Second Life, and the dangers of DRM and lock-in.

https://en.wikipedia.org/wiki/File:Second_Life_logo.svgA friend sent me an article today about news that every Ozimal digirabbit in Second Life will soon starve to death (or, rather, go into permanent hibernation) because a legal threat has shut down their food-server, since the virtual pets are designed so that they can only eat DRM-locked food.
[Source: boingboing.net]

This is very sad for breeders, of course, but it also raises some interesting questions in my mind about Second Life in general and also real life.

The concept isn’t just limited to Second Life, of course. There have been high profile cases of people having iTunes libraries worth many thousands of dollars and wanting to transfer or bequeath them upon death, and been unable to do so. Likewise people being banned from Steam and denied access to all their purchases. In fact any system where you buy digital products that are locked by DRM and reliant on a remote server are susceptible to being locked out from you for whatever reason. This raises the question as to whether you have actually purchased that item or merely have an open-ended license to use it that can be unilaterally revoked by the seller. This is one of the reasons I still buy physical CDs and DVDs, although I often make use of “buy the digital version and we’ll send you the physical disc as well” services offered by Amazon, Sky, and others. With Steam purchases I don’t bother with physical media any more as the games are DRM-locked and reliant on the Steam servers (and useless without them).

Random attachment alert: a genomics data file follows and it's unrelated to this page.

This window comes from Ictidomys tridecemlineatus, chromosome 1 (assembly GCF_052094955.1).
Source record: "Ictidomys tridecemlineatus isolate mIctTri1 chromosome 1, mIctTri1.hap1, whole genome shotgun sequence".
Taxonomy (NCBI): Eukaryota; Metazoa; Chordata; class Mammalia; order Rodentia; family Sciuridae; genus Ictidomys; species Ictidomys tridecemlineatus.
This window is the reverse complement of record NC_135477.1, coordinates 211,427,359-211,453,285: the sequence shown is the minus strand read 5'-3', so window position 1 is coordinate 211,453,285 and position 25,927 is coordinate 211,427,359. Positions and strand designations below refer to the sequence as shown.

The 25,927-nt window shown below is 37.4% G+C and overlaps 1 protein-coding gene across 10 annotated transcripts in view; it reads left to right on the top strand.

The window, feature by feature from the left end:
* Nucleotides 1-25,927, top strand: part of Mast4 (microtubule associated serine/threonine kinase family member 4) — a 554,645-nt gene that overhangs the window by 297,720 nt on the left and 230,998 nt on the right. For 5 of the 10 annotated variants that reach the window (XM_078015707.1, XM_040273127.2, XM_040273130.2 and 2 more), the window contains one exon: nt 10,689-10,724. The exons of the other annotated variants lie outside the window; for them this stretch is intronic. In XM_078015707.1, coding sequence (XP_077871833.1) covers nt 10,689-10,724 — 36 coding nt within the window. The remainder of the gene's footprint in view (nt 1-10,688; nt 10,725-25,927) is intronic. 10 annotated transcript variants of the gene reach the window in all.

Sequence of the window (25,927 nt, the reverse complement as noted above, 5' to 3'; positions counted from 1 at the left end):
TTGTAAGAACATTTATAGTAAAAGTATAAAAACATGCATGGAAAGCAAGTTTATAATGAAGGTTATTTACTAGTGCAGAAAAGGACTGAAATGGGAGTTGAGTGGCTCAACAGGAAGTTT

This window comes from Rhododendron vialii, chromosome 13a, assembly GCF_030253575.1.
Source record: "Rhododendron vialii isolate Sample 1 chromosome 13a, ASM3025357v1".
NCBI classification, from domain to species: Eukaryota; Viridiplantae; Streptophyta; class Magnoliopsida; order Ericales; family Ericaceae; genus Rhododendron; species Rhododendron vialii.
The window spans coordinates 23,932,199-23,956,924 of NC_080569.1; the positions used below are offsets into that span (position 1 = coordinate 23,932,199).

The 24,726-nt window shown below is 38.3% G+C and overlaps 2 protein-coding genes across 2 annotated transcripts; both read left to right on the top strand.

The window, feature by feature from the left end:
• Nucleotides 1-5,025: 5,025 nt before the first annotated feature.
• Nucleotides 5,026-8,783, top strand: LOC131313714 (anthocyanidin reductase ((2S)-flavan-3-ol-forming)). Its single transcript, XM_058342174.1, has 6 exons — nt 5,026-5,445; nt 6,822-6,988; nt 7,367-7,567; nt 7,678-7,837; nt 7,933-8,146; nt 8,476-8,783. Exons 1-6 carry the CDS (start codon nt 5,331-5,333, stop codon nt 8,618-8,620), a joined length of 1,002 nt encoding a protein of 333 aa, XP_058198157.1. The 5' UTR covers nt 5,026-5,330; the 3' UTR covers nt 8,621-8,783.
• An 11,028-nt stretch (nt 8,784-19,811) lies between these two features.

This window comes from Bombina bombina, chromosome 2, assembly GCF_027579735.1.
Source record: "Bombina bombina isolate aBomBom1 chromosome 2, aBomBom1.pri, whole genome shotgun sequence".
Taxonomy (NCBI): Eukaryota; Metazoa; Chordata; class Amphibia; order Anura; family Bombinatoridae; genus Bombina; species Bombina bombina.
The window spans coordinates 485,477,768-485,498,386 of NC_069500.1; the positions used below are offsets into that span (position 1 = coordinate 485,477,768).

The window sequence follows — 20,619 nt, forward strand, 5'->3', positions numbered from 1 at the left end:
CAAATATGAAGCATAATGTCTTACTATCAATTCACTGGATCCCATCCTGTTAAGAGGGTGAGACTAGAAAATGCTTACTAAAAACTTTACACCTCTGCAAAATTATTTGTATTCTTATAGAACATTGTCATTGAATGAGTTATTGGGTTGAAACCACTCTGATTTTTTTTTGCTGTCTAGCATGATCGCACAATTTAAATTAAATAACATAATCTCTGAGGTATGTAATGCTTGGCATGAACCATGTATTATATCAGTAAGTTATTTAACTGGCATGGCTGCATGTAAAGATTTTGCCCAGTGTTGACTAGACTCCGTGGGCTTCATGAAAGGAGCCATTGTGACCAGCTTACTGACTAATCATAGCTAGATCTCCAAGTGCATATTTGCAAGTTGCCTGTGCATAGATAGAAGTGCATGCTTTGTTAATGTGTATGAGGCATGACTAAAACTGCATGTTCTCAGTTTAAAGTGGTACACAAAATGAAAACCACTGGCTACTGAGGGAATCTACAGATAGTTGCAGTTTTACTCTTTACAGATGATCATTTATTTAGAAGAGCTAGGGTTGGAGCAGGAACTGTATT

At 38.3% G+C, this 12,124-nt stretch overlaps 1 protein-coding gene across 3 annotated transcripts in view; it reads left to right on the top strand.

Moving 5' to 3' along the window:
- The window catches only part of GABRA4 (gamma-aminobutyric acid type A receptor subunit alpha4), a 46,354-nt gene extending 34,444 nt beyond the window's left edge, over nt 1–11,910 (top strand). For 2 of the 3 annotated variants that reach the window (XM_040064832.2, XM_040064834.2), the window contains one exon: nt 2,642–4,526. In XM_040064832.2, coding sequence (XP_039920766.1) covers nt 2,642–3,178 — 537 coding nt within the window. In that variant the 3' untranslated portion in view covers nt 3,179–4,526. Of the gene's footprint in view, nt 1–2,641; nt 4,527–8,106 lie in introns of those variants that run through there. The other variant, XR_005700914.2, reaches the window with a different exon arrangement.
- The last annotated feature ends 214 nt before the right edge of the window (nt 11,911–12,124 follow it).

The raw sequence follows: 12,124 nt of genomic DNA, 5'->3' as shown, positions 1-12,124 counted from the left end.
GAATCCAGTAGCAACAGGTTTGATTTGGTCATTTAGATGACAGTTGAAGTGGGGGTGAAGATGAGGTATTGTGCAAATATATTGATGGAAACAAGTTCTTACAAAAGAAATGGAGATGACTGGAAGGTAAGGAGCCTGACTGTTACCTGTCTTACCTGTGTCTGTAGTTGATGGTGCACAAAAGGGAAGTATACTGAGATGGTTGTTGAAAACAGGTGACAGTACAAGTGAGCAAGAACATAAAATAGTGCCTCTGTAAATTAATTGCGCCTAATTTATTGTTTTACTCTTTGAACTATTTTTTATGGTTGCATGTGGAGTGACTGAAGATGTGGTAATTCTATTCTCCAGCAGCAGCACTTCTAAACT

If Linden Lab were to shut down the Second Life servers, we would lose everything. Sure, we could migrate to various other virtual worlds based on OpenSim, but it would be without all our DRM-locked inventory and our Linden Dollars. I don’t know about you, but I have spent literally thousands of real life actual GBP pounds sterling buying L$ and have spent all of it, and many more tens of thousands of L$ that I have earned in-world, or been gifted, on the Second Life economy. All that would be lost, like tears in rain. Same goes if Linden Lab banned me for whatever reason, as it is notoriously difficult to get un-banned again. I very much doubt I would start again if that happened.

Linden Lab could shut down Second Life for any number of reasons. One is that they go bankrupt of course, but another is if Second Life were to become unprofitable for Linden Lab and not worth continuing.

Although Sansar isn’t intended to replace Second Life, perhaps Linden Lab will pour all their development effort into it at the expense of Second Life. Or, more feasibly, the content creators could decide to move away from Second Life to newer and more interesting pastures (whether that be Sansar, or something else). With no new content to buy, the Second Life economy would wither and die, and shopaholics everywhere would starve to death, just like the rabbits.

I’m definitely not the only girl with a massive investment in Second Life and who would be reluctant to throw it all away and start again, so hopefully Linden Lab will keep the Second Life servers running for many many years to come, and the wonderful people who make and sell content for Second Life will continue to do so too.

After all, who wants to see rabbits starve?